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PUBLISHED: Sep 26, 2015 10:30pm

Politics, not vernacular schools, hampers racial unity, says MCA man

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SEAN AUGUSTIN By:
Sean Augustin

MCA Central Committee member Datuk Seri Ti Lian Ker wonders why Chinese vernacular schools are being singled out when many non-Chinese parents are sending their children to such schools. — TRP file pic

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KUALA LUMPUR, Sept 26, 2015:

Abolishing Chinese vernacular schools and implementing a single language stream system would not lead to greater unity among Malaysians, MCA said.

Its Religious Harmony Bureau chairman Datuk Seri Ti Lian Ker said this was because the politics in the country itself was very divisive.

“This would be the case even if Malaysians were of one race or religion,” he told The Rakyat Post, stressing that Malaysians generally had no problems among themselves.

He was responding to the support from the Malaysian Indian Muslim Congress (Kimma) for a single-stream school system in the country.

Kimma president Senator Datuk Seri Syed Ibrahim Kader had yesterday said that a single stream school system would be effective in fostering greater unity among students and this in turn would enhance national unity among the different communities.

Syed Ibrahim said this after Education Minister Datuk Seri Mahdzir Khalid asked leaders of all the communities in Malaysia to discuss whether there was a need to create single-stream schools.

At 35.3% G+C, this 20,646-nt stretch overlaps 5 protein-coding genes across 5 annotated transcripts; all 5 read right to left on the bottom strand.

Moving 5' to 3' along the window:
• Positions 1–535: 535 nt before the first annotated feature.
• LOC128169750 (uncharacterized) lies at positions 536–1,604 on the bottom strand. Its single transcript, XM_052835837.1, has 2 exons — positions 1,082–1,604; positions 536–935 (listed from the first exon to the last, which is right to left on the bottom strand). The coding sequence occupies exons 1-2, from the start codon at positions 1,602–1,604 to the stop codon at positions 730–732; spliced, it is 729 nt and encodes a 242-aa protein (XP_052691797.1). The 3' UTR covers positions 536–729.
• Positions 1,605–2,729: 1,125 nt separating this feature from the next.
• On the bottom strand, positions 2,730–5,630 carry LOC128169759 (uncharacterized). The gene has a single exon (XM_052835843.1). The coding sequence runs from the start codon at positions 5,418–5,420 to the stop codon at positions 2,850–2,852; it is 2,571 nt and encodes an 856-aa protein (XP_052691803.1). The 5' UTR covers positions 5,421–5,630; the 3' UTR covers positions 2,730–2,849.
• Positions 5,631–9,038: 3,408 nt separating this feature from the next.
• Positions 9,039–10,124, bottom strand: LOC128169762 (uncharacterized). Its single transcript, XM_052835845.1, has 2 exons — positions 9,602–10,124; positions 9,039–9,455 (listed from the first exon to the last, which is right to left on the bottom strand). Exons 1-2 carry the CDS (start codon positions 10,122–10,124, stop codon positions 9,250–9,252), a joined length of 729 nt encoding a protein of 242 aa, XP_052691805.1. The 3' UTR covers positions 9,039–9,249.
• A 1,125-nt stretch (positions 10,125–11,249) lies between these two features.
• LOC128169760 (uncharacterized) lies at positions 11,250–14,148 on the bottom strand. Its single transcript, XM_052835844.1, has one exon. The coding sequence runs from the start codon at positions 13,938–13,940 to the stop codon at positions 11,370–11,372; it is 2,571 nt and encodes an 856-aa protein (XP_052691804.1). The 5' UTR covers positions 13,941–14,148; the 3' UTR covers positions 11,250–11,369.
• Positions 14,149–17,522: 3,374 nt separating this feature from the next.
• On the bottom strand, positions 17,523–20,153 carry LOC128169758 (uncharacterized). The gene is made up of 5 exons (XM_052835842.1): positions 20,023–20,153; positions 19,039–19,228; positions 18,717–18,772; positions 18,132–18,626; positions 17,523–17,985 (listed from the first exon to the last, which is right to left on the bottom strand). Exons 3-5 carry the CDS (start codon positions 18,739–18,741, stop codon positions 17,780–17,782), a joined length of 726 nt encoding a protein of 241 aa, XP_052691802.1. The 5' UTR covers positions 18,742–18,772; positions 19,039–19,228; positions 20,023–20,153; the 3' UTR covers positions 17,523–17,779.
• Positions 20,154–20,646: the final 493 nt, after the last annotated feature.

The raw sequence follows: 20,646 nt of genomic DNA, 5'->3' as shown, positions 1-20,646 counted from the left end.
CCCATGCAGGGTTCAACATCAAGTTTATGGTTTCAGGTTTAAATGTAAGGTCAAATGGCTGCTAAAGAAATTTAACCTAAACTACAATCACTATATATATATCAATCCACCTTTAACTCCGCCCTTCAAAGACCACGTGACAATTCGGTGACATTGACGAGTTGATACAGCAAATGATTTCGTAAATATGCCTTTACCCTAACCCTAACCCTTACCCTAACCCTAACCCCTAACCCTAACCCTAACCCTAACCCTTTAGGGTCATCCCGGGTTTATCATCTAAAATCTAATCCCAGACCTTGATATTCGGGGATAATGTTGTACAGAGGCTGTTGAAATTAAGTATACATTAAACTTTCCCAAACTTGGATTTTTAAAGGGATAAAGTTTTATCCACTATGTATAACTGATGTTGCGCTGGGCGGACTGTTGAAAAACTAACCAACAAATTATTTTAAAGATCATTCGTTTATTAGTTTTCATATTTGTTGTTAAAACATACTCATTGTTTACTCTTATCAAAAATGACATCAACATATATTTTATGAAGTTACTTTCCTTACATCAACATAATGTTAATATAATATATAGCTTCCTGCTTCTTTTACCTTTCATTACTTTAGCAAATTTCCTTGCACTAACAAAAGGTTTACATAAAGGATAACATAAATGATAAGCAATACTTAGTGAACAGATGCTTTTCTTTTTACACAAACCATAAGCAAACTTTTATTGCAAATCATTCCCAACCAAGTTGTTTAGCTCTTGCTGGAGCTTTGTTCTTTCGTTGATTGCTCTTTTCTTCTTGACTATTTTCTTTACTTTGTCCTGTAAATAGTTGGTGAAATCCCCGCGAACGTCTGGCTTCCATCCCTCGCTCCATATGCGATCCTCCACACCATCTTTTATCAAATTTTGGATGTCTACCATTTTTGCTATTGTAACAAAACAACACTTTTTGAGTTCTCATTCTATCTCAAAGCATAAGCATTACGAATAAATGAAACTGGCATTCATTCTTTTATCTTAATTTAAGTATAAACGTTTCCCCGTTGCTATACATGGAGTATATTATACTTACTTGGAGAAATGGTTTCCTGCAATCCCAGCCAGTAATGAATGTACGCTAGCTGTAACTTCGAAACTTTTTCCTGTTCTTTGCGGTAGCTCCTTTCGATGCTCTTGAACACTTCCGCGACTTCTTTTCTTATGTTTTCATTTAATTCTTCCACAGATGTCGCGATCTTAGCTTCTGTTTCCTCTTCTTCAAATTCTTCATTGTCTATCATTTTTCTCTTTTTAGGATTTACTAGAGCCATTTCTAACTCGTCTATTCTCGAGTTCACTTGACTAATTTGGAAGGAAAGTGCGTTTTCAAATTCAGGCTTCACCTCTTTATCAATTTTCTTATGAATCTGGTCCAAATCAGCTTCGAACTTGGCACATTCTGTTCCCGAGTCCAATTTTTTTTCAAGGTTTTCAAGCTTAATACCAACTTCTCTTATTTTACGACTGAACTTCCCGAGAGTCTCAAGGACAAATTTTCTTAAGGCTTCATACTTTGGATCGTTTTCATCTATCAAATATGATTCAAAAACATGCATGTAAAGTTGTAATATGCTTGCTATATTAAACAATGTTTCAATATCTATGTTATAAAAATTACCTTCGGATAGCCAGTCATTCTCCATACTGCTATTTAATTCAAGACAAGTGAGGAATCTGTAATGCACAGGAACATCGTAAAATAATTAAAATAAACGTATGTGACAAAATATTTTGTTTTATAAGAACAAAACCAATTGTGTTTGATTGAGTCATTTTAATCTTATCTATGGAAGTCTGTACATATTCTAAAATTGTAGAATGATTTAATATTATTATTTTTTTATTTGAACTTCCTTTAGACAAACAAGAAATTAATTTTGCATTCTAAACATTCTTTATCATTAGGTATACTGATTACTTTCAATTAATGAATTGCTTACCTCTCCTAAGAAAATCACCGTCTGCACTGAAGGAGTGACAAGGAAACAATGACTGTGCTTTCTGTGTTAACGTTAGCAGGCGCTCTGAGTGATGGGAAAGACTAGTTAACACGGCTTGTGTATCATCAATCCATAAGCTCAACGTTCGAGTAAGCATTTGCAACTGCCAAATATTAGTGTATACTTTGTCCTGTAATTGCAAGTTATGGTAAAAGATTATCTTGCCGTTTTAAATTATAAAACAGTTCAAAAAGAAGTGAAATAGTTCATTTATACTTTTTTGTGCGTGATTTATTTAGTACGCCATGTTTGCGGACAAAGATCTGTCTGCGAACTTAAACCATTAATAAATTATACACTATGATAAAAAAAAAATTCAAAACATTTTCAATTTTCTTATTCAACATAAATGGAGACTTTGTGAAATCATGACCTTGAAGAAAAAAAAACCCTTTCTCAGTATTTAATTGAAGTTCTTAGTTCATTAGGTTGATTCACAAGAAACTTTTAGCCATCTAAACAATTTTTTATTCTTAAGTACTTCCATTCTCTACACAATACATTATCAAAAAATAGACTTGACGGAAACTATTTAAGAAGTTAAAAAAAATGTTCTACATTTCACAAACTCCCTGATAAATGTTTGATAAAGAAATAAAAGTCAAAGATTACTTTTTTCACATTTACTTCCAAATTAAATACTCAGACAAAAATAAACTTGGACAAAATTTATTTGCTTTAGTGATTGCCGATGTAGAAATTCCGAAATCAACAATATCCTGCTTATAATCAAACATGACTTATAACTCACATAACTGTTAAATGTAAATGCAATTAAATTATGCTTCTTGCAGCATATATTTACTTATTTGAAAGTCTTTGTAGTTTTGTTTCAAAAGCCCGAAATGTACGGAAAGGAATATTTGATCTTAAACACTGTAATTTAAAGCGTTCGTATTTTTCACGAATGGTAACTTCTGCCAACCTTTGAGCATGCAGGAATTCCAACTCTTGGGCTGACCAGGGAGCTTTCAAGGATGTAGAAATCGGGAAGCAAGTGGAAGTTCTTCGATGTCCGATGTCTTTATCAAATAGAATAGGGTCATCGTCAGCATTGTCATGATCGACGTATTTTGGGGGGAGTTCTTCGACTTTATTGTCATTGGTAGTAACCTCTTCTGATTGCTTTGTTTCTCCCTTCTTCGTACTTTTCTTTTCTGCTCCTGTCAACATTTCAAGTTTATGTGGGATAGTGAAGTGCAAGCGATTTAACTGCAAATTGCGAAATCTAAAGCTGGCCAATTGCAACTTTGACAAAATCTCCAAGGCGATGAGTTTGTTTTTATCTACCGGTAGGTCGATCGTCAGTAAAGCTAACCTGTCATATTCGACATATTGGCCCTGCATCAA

Ti went on to say the issue here was politics and not unity or education.

The MCA Central Committee member also asked why Chinese vernacular schools were singled out when many non-Chinese parents were sending their children to such schools.

Which was why, he argued, it was not wise to prescribe a simple solution to a complicated subject such as unity.

“Next, are we suggesting to do away with race, religion or language identification?  What about the special rights and privileges under the Constitution? These are all guaranteed by the Constitution in spirit and we should not be barking at the wrong tree.”

Rather than shutting down vernacular schools, which had a proven track record, Ti suggested it was better to improve and expand existing national schools to make them more attractive to all races.

Issues like education, he added, should be best left to educationists and not politicians as some have done enough damage to the multicultural fabric of Malaysian society.

“So stop politicising education or picking on vernacular schools.”

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